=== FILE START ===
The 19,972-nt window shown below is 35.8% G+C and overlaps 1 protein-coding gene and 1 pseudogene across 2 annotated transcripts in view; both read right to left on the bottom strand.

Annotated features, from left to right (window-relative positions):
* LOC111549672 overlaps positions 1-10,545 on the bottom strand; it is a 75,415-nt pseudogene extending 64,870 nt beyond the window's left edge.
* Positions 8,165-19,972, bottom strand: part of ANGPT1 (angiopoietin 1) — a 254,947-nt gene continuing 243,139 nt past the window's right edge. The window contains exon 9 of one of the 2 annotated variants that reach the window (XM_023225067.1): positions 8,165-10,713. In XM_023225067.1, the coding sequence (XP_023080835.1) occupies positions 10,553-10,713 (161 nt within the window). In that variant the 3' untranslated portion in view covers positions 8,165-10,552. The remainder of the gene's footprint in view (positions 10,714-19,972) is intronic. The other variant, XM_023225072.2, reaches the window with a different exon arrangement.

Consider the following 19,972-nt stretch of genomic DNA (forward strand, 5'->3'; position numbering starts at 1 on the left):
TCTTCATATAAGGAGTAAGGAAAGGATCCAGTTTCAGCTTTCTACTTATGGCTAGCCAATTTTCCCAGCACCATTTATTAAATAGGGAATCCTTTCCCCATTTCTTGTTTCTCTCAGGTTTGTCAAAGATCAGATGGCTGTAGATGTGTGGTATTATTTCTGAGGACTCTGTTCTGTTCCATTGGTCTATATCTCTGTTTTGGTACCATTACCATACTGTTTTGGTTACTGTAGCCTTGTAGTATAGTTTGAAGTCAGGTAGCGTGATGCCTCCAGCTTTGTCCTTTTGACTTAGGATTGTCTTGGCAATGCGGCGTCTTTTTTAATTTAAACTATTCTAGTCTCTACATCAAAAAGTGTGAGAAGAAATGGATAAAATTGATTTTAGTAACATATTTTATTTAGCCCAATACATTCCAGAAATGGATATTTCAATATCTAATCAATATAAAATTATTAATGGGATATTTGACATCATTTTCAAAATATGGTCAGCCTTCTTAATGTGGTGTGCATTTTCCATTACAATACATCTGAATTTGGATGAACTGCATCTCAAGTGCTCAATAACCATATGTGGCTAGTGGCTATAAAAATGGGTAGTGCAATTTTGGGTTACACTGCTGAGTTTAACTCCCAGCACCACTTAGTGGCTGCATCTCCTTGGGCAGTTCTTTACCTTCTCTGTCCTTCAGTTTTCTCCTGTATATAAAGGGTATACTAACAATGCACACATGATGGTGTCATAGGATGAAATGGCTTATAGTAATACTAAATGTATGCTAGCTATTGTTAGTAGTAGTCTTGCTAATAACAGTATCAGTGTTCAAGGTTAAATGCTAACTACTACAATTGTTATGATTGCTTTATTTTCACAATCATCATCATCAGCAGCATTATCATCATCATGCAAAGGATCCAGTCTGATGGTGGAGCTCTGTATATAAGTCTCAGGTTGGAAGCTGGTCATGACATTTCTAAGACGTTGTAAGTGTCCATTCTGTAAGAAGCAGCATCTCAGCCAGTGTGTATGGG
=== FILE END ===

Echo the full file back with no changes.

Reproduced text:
The 19,972-nt window shown below is 35.8% G+C and overlaps 1 protein-coding gene and 1 pseudogene across 2 annotated transcripts in view; both read right to left on the bottom strand.

Annotated features, from left to right (window-relative positions):
* LOC111549672 overlaps positions 1-10,545 on the bottom strand; it is a 75,415-nt pseudogene extending 64,870 nt beyond the window's left edge.
* Positions 8,165-19,972, bottom strand: part of ANGPT1 (angiopoietin 1) — a 254,947-nt gene continuing 243,139 nt past the window's right edge. The window contains exon 9 of one of the 2 annotated variants that reach the window (XM_023225067.1): positions 8,165-10,713. In XM_023225067.1, the coding sequence (XP_023080835.1) occupies positions 10,553-10,713 (161 nt within the window). In that variant the 3' untranslated portion in view covers positions 8,165-10,552. The remainder of the gene's footprint in view (positions 10,714-19,972) is intronic. The other variant, XM_023225072.2, reaches the window with a different exon arrangement.

Consider the following 19,972-nt stretch of genomic DNA (forward strand, 5'->3'; position numbering starts at 1 on the left):
TCTTCATATAAGGAGTAAGGAAAGGATCCAGTTTCAGCTTTCTACTTATGGCTAGCCAATTTTCCCAGCACCATTTATTAAATAGGGAATCCTTTCCCCATTTCTTGTTTCTCTCAGGTTTGTCAAAGATCAGATGGCTGTAGATGTGTGGTATTATTTCTGAGGACTCTGTTCTGTTCCATTGGTCTATATCTCTGTTTTGGTACCATTACCATACTGTTTTGGTTACTGTAGCCTTGTAGTATAGTTTGAAGTCAGGTAGCGTGATGCCTCCAGCTTTGTCCTTTTGACTTAGGATTGTCTTGGCAATGCGGCGTCTTTTTTAATTTAAACTATTCTAGTCTCTACATCAAAAAGTGTGAGAAGAAATGGATAAAATTGATTTTAGTAACATATTTTATTTAGCCCAATACATTCCAGAAATGGATATTTCAATATCTAATCAATATAAAATTATTAATGGGATATTTGACATCATTTTCAAAATATGGTCAGCCTTCTTAATGTGGTGTGCATTTTCCATTACAATACATCTGAATTTGGATGAACTGCATCTCAAGTGCTCAATAACCATATGTGGCTAGTGGCTATAAAAATGGGTAGTGCAATTTTGGGTTACACTGCTGAGTTTAACTCCCAGCACCACTTAGTGGCTGCATCTCCTTGGGCAGTTCTTTACCTTCTCTGTCCTTCAGTTTTCTCCTGTATATAAAGGGTATACTAACAATGCACACATGATGGTGTCATAGGATGAAATGGCTTATAGTAATACTAAATGTATGCTAGCTATTGTTAGTAGTAGTCTTGCTAATAACAGTATCAGTGTTCAAGGTTAAATGCTAACTACTACAATTGTTATGATTGCTTTATTTTCACAATCATCATCATCAGCAGCATTATCATCATCATGCAAAGGATCCAGTCTGATGGTGGAGCTCTGTATATAAGTCTCAGGTTGGAAGCTGGTCATGACATTTCTAAGACGTTGTAAGTGTCCATTCTGTAAGAAGCAGCATCTCAGCCAGTGTGTATGGG